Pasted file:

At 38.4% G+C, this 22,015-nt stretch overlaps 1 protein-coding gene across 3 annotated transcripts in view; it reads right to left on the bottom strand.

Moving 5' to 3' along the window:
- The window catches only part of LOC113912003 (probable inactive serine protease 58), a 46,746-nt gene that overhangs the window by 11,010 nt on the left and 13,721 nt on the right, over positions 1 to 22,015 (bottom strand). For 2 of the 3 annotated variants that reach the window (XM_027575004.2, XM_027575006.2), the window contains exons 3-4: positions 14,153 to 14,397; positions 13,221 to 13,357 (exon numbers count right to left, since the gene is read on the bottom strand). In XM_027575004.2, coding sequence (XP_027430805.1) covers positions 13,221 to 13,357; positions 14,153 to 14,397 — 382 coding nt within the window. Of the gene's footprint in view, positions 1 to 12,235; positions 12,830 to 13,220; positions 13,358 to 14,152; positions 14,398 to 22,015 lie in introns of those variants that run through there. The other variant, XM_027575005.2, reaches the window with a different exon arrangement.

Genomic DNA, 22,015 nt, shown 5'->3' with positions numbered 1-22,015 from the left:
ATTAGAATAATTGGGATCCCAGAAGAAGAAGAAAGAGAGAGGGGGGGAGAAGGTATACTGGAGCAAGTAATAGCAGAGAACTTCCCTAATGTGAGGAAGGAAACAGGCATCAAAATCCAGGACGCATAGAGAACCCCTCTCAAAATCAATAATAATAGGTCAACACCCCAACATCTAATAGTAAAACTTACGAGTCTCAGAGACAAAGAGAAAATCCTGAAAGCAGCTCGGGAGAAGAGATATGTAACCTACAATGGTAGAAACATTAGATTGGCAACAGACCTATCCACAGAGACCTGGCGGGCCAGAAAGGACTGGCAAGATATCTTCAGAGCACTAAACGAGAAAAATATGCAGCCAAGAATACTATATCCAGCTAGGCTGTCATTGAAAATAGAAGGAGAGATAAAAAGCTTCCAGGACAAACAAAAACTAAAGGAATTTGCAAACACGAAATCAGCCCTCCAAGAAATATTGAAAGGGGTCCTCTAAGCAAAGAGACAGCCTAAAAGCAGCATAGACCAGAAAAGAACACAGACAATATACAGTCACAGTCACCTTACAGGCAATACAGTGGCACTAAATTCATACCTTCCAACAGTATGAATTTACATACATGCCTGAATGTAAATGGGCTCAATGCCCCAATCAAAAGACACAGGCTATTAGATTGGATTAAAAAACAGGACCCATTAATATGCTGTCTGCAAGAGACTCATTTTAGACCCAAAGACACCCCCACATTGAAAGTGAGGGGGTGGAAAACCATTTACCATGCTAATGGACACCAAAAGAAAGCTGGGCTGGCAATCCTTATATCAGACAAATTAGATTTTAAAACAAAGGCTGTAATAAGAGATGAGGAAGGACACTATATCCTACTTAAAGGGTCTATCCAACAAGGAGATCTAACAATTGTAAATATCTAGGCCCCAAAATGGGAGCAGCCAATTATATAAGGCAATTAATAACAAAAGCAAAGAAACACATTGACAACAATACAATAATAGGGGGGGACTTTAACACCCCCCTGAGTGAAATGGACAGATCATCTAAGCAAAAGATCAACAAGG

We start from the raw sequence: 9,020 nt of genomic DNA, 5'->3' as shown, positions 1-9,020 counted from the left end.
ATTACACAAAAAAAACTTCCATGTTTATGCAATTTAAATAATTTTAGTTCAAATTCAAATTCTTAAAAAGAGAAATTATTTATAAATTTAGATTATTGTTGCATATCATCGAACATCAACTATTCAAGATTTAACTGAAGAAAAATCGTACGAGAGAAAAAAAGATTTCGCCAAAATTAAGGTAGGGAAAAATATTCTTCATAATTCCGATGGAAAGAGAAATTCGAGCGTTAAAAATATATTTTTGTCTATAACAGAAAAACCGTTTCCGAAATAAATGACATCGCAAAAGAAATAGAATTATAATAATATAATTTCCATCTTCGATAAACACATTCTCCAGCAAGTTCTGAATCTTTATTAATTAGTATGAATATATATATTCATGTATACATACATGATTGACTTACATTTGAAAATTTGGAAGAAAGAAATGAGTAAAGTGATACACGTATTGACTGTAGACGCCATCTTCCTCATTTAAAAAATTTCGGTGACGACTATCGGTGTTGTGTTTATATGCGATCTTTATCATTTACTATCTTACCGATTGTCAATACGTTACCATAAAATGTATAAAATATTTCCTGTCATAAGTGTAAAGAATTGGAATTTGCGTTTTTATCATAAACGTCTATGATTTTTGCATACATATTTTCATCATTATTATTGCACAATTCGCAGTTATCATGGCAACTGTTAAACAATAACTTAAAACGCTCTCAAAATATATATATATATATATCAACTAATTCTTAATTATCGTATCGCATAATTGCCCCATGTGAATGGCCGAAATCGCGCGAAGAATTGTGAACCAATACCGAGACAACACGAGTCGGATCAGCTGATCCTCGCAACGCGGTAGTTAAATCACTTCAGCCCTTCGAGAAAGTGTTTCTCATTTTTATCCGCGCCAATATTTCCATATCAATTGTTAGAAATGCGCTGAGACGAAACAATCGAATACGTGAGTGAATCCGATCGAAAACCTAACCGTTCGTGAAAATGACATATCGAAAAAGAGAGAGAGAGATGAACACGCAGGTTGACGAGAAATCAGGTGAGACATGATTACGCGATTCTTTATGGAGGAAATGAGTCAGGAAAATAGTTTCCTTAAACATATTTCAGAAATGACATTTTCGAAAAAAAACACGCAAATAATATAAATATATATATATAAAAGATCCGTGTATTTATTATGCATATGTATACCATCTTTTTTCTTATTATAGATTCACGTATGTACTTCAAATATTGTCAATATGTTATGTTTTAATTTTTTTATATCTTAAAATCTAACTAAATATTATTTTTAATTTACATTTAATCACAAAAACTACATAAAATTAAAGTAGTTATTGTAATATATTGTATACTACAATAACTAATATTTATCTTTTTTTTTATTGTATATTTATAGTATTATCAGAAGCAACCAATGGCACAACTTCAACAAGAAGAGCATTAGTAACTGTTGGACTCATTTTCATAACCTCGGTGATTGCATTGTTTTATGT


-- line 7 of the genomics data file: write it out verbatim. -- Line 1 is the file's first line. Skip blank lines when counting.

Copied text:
ATTACACAAAAAAAACTTCCATGTTTATGCAATTTAAATAATTTTAGTTCAAATTCAAATTCTTAAAAAGAGAAATTATTTATAAATTTAGATTATTGTTGCATATCATCGAACATCAACTATTCAAGATTTAACTGAAGAAAAATCGTACGAGAGAAAAAAAGATTTCGCCAAAATTAAGGTAGGGAAAAATATTCTTCATAATTCCGATGGAAAGAGAAATTCGAGCGTTAAAAATATATTTTTGTCTATAACAGAAAAACCGTTTCCGAAATAAATGACATCGCAAAAGAAATAGAATTATAATAATATAATTTCCATCTTCGATAAACACATTCTCCAGCAAGTTCTGAATCTTTATTAATTAGTATGAATATATATATTCATGTATACATACATGATTGACTTACATTTGAAAATTTGGAAGAAAGAAATGAGTAAAGTGATACACGTATTGACTGTAGACGCCATCTTCCTCATTTAAAAAATTTCGGTGACGACTATCGGTGTTGTGTTTATATGCGATCTTTATCATTTACTATCTTACCGATTGTCAATACGTTACCATAAAATGTATAAAATATTTCCTGTCATAAGTGTAAAGAATTGGAATTTGCGTTTTTATCATAAACGTCTATGATTTTTGCATACATATTTTCATCATTATTATTGCACAATTCGCAGTTATCATGGCAACTGTTAAACAATAACTTAAAACGCTCTCAAAATATATATATATATATATCAACTAATTCTTAATTATCGTATCGCATAATTGCCCCATGTGAATGGCCGAAATCGCGCGAAGAATTGTGAACCAATACCGAGACAACACGAGTCGGATCAGCTGATCCTCGCAACGCGGTAGTTAAATCACTTCAGCCCTTCGAGAAAGTGTTTCTCATTTTTATCCGCGCCAATATTTCCATATCAATTGTTAGAAATGCGCTGAGACGAAACAATCGAATACGTGAGTGAATCCGATCGAAAACCTAACCGTTCGTGAAAATGACATATCGAAAAAGAGAGAGAGAGATGAACACGCAGGTTGACGAGAAATCAGGTGAGACATGATTACGCGATTCTTTATGGAGGAAATGAGTCAGGAAAATAGTTTCCTTAAACATATTTCAGAAATGACATTTTCGAAAAAAAACACGCAAATAATATAAATATATATATATAAAAGATCCGTGTATTTATTATGCATATGTATACCATCTTTTTTCTTATTATAGATTCACGTATGTACTTCAAATATTGTCAATATGTTATGTTTTAATTTTTTTATATCTTAAAATCTAACTAAATATTATTTTTAATTTACATTTAATCACAAAAACTACATAAAATTAAAGTAGTTATTGTAATATATTGTATACTACAATAACTAATATTTATCTTTTTTTTTATTGTATATTTATAGTATTATCAGAAGCAACCAATGGCACAACTTCAACAAGAAGAGCATTAGTAACTGTTGGACTCATTTTCATAACCTCGGTGATTGCATTGTTTTATGT